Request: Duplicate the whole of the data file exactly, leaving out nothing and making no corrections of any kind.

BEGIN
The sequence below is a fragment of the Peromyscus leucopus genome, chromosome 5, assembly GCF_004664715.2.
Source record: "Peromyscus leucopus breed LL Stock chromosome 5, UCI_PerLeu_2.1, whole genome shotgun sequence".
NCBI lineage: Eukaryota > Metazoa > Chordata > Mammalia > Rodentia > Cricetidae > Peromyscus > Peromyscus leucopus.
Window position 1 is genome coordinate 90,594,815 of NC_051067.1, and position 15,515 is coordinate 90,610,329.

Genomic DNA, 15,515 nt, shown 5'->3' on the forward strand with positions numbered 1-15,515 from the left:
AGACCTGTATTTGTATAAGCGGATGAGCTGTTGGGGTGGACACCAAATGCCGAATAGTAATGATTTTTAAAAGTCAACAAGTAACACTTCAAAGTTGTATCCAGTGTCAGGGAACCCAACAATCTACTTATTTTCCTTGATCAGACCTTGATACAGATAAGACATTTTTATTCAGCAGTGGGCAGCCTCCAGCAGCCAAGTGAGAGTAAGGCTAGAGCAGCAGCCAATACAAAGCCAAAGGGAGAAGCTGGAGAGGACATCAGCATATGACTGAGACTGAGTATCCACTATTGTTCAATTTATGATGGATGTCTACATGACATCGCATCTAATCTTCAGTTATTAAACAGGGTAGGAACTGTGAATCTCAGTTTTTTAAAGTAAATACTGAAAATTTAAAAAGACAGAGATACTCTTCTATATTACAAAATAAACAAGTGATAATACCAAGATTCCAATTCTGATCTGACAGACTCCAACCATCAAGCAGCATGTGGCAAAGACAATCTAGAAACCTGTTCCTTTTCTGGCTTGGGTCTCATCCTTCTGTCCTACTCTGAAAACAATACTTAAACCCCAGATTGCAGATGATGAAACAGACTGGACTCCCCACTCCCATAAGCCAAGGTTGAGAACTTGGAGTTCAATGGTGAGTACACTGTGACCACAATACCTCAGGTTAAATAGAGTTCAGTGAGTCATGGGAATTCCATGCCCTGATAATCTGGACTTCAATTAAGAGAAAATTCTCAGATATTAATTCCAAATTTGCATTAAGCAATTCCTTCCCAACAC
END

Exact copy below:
The sequence below is a fragment of the Peromyscus leucopus genome, chromosome 5, assembly GCF_004664715.2.
Source record: "Peromyscus leucopus breed LL Stock chromosome 5, UCI_PerLeu_2.1, whole genome shotgun sequence".
NCBI lineage: Eukaryota > Metazoa > Chordata > Mammalia > Rodentia > Cricetidae > Peromyscus > Peromyscus leucopus.
Window position 1 is genome coordinate 90,594,815 of NC_051067.1, and position 15,515 is coordinate 90,610,329.

Genomic DNA, 15,515 nt, shown 5'->3' on the forward strand with positions numbered 1-15,515 from the left:
AGACCTGTATTTGTATAAGCGGATGAGCTGTTGGGGTGGACACCAAATGCCGAATAGTAATGATTTTTAAAAGTCAACAAGTAACACTTCAAAGTTGTATCCAGTGTCAGGGAACCCAACAATCTACTTATTTTCCTTGATCAGACCTTGATACAGATAAGACATTTTTATTCAGCAGTGGGCAGCCTCCAGCAGCCAAGTGAGAGTAAGGCTAGAGCAGCAGCCAATACAAAGCCAAAGGGAGAAGCTGGAGAGGACATCAGCATATGACTGAGACTGAGTATCCACTATTGTTCAATTTATGATGGATGTCTACATGACATCGCATCTAATCTTCAGTTATTAAACAGGGTAGGAACTGTGAATCTCAGTTTTTTAAAGTAAATACTGAAAATTTAAAAAGACAGAGATACTCTTCTATATTACAAAATAAACAAGTGATAATACCAAGATTCCAATTCTGATCTGACAGACTCCAACCATCAAGCAGCATGTGGCAAAGACAATCTAGAAACCTGTTCCTTTTCTGGCTTGGGTCTCATCCTTCTGTCCTACTCTGAAAACAATACTTAAACCCCAGATTGCAGATGATGAAACAGACTGGACTCCCCACTCCCATAAGCCAAGGTTGAGAACTTGGAGTTCAATGGTGAGTACACTGTGACCACAATACCTCAGGTTAAATAGAGTTCAGTGAGTCATGGGAATTCCATGCCCTGATAATCTGGACTTCAATTAAGAGAAAATTCTCAGATATTAATTCCAAATTTGCATTAAGCAATTCCTTCCCAACAC